Meanwhile, FEMA has fulfilled only $5.7 million so far between Mora and San Miguel Counties, according to a FEMA spokesperson.
Confusion around who can get the loans
Senate Bill 6 specified that loans are only available for political subdivisions in New Mexico, such as local governments or acequia associations.
State officials didn’t seem completely sure if private nonprofits could get the loans too.
One such nonprofit, the Mora-San Miguel Electric Cooperative, serves over 11,000 people in northern New Mexico. The fire left many without cell service as the disaster knocked out towers. Lack of electricity is still an issue for some, according to residents in the area.
The electrical company took significant damage from the fire and qualified for more than $21 million for repairs through FEMA’s public assistance program, according to state records.
That FEMA public assistance program is the same program that political subdivisions have to qualify for in order to get the state loans.
There could be some work-arounds for private nonprofit organizations.
David Lienemenn, spokesperson for DHSEM, said theoretically, a county could subcontract work to a nonprofit so funds could be delivered that way — just as long as the political subdivision is the one initially getting the loans from the state.
The difference is that private nonprofits like Mora-San Miguel Electric Cooperative can’t get those loans from the state.
The company has to wait for FEMA to get back to them, which could take a long time. That’s the reason the state wanted to set up its loan program in the first place.
Ali Rye is the deputy secretary of the New Mexico Department of Homeland Security and Emergency Management. She told a legislative House committee in February, before Senate Bill 6 was passed, that private nonprofits wouldn’t be eligible for state loans.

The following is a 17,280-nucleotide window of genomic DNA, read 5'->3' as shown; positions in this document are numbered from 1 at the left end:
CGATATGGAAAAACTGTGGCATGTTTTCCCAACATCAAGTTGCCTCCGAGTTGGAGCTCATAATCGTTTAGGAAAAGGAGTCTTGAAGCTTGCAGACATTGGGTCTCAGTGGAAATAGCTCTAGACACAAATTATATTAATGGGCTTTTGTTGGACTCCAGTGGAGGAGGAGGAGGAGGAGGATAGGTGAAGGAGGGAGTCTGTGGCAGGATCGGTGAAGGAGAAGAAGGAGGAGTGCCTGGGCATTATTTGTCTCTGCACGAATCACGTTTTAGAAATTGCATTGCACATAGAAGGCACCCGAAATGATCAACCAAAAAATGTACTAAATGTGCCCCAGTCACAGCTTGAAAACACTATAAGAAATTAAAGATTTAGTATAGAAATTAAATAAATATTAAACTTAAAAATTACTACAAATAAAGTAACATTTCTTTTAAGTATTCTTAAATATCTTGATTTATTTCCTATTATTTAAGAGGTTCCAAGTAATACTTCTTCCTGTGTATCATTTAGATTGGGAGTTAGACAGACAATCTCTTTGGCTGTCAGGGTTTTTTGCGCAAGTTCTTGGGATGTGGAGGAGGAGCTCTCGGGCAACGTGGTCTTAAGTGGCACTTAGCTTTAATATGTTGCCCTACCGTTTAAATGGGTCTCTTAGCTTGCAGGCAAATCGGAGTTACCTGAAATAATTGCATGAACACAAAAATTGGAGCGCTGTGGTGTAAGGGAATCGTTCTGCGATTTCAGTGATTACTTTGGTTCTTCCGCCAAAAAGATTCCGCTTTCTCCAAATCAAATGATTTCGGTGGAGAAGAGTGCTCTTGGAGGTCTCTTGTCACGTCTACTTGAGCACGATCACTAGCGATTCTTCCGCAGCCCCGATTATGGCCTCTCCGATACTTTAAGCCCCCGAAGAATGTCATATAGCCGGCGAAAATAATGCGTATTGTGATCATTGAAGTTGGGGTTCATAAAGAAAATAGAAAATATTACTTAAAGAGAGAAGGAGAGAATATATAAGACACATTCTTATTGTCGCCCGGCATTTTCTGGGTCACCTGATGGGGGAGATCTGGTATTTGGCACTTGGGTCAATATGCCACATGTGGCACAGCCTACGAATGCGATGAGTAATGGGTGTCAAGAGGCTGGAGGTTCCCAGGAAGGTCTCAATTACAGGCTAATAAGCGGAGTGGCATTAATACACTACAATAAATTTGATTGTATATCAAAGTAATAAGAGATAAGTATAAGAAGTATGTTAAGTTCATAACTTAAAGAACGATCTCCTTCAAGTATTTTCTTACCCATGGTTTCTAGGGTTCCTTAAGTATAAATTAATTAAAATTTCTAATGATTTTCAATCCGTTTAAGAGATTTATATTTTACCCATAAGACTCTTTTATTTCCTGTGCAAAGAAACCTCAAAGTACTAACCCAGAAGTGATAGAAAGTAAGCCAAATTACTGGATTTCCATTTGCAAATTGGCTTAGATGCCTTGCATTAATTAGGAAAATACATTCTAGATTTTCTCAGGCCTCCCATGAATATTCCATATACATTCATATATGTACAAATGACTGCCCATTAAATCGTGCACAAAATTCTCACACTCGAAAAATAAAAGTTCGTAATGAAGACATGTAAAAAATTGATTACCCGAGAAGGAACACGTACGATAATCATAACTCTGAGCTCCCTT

Rye said the same to Source NM in late March. However, she added that it’s better to say “there’s some back and forth” about the private nonprofits getting the loans rather than stating that they couldn’t get the state loans.
There also seemed to be confusion at the New Mexico Department of Finance and Administration about nonprofits’ eligibility.
FEMA opens claims offices to help compensate northern NM fire victims
In the initial drafts of the loan application, the Mora-San Miguel Electric Cooperative was listed as an eligible entity that could ask to borrow state money, according to the public emails obtained by Source NM.
Wayne Propst, cabinet secretary of the Department of Finance and Administration, told his staff and DHSEM staff on March 23 that the electric co-op “may” need to be removed based on a conversation earlier in the day.
The co-op got taken off the application in late March, just before the state explained to eligible officials how to apply for funds.
Eligible political subdivisions have until March 31, 2024 to apply for the state loans. Anyone approved has to enter a loan agreement with the state, and repay the dollars to the state’s General Fund once the federal money comes through.